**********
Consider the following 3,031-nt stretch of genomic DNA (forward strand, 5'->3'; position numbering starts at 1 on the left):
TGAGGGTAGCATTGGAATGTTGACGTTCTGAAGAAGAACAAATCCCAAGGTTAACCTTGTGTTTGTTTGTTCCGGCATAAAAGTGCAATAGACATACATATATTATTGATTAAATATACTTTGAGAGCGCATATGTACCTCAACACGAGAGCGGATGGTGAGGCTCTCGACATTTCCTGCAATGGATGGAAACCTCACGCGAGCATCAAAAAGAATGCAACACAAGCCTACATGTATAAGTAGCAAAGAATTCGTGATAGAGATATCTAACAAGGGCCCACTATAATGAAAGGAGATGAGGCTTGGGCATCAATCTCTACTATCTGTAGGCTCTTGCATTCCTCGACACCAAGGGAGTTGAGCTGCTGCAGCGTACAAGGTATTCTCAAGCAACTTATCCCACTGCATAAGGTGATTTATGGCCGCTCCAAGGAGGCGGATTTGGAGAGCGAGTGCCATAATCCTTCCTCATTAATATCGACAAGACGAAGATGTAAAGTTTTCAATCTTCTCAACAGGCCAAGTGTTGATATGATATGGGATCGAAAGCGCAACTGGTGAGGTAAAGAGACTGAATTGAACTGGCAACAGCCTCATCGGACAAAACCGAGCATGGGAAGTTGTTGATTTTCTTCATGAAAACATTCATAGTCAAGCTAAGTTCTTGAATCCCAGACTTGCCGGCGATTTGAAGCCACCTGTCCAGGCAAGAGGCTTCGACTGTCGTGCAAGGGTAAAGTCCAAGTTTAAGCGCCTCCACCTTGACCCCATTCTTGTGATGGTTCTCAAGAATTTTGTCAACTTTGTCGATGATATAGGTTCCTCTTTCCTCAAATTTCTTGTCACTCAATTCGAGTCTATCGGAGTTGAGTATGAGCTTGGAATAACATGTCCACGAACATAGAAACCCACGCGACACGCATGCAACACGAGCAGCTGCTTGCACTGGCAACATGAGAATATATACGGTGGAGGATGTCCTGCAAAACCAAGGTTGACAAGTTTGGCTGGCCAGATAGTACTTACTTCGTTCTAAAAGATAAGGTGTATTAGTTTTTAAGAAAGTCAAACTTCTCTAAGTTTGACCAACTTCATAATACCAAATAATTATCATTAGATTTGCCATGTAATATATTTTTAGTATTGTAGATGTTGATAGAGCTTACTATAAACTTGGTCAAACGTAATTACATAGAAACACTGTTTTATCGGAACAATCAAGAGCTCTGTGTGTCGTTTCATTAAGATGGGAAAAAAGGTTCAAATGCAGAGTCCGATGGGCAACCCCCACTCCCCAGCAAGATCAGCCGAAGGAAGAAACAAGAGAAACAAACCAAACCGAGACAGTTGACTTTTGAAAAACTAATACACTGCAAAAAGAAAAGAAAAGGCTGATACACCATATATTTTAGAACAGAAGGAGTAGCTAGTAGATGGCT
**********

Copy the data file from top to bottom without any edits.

Consider the following 3,031-nt stretch of genomic DNA (forward strand, 5'->3'; position numbering starts at 1 on the left):
TGAGGGTAGCATTGGAATGTTGACGTTCTGAAGAAGAACAAATCCCAAGGTTAACCTTGTGTTTGTTTGTTCCGGCATAAAAGTGCAATAGACATACATATATTATTGATTAAATATACTTTGAGAGCGCATATGTACCTCAACACGAGAGCGGATGGTGAGGCTCTCGACATTTCCTGCAATGGATGGAAACCTCACGCGAGCATCAAAAAGAATGCAACACAAGCCTACATGTATAAGTAGCAAAGAATTCGTGATAGAGATATCTAACAAGGGCCCACTATAATGAAAGGAGATGAGGCTTGGGCATCAATCTCTACTATCTGTAGGCTCTTGCATTCCTCGACACCAAGGGAGTTGAGCTGCTGCAGCGTACAAGGTATTCTCAAGCAACTTATCCCACTGCATAAGGTGATTTATGGCCGCTCCAAGGAGGCGGATTTGGAGAGCGAGTGCCATAATCCTTCCTCATTAATATCGACAAGACGAAGATGTAAAGTTTTCAATCTTCTCAACAGGCCAAGTGTTGATATGATATGGGATCGAAAGCGCAACTGGTGAGGTAAAGAGACTGAATTGAACTGGCAACAGCCTCATCGGACAAAACCGAGCATGGGAAGTTGTTGATTTTCTTCATGAAAACATTCATAGTCAAGCTAAGTTCTTGAATCCCAGACTTGCCGGCGATTTGAAGCCACCTGTCCAGGCAAGAGGCTTCGACTGTCGTGCAAGGGTAAAGTCCAAGTTTAAGCGCCTCCACCTTGACCCCATTCTTGTGATGGTTCTCAAGAATTTTGTCAACTTTGTCGATGATATAGGTTCCTCTTTCCTCAAATTTCTTGTCACTCAATTCGAGTCTATCGGAGTTGAGTATGAGCTTGGAATAACATGTCCACGAACATAGAAACCCACGCGACACGCATGCAACACGAGCAGCTGCTTGCACTGGCAACATGAGAATATATACGGTGGAGGATGTCCTGCAAAACCAAGGTTGACAAGTTTGGCTGGCCAGATAGTACTTACTTCGTTCTAAAAGATAAGGTGTATTAGTTTTTAAGAAAGTCAAACTTCTCTAAGTTTGACCAACTTCATAATACCAAATAATTATCATTAGATTTGCCATGTAATATATTTTTAGTATTGTAGATGTTGATAGAGCTTACTATAAACTTGGTCAAACGTAATTACATAGAAACACTGTTTTATCGGAACAATCAAGAGCTCTGTGTGTCGTTTCATTAAGATGGGAAAAAAGGTTCAAATGCAGAGTCCGATGGGCAACCCCCACTCCCCAGCAAGATCAGCCGAAGGAAGAAACAAGAGAAACAAACCAAACCGAGACAGTTGACTTTTGAAAAACTAATACACTGCAAAAAGAAAAGAAAAGGCTGATACACCATATATTTTAGAACAGAAGGAGTAGCTAGTAGATGGCT